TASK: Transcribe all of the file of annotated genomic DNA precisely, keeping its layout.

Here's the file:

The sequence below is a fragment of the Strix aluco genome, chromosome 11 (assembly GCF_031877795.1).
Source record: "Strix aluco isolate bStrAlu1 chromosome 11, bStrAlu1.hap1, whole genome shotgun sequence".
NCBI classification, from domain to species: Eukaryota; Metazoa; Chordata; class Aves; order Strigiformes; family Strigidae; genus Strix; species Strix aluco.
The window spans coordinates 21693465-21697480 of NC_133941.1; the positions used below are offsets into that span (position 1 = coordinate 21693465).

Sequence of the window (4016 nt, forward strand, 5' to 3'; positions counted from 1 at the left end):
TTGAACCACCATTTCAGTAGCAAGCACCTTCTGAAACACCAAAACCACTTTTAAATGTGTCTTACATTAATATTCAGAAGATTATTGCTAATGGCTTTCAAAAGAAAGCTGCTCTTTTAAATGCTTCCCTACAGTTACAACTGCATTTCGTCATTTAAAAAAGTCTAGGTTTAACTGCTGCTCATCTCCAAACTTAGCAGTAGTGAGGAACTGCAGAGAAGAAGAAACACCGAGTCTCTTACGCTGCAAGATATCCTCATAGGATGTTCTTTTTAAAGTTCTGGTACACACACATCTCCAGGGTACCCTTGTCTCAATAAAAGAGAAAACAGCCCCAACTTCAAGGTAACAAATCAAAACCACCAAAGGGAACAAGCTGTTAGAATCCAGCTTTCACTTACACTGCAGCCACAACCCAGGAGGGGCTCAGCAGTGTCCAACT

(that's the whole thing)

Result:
The sequence below is a fragment of the Strix aluco genome, chromosome 11 (assembly GCF_031877795.1).
Source record: "Strix aluco isolate bStrAlu1 chromosome 11, bStrAlu1.hap1, whole genome shotgun sequence".
NCBI classification, from domain to species: Eukaryota; Metazoa; Chordata; class Aves; order Strigiformes; family Strigidae; genus Strix; species Strix aluco.
The window spans coordinates 21693465-21697480 of NC_133941.1; the positions used below are offsets into that span (position 1 = coordinate 21693465).

Sequence of the window (4016 nt, forward strand, 5' to 3'; positions counted from 1 at the left end):
TTGAACCACCATTTCAGTAGCAAGCACCTTCTGAAACACCAAAACCACTTTTAAATGTGTCTTACATTAATATTCAGAAGATTATTGCTAATGGCTTTCAAAAGAAAGCTGCTCTTTTAAATGCTTCCCTACAGTTACAACTGCATTTCGTCATTTAAAAAAGTCTAGGTTTAACTGCTGCTCATCTCCAAACTTAGCAGTAGTGAGGAACTGCAGAGAAGAAGAAACACCGAGTCTCTTACGCTGCAAGATATCCTCATAGGATGTTCTTTTTAAAGTTCTGGTACACACACATCTCCAGGGTACCCTTGTCTCAATAAAAGAGAAAACAGCCCCAACTTCAAGGTAACAAATCAAAACCACCAAAGGGAACAAGCTGTTAGAATCCAGCTTTCACTTACACTGCAGCCACAACCCAGGAGGGGCTCAGCAGTGTCCAACT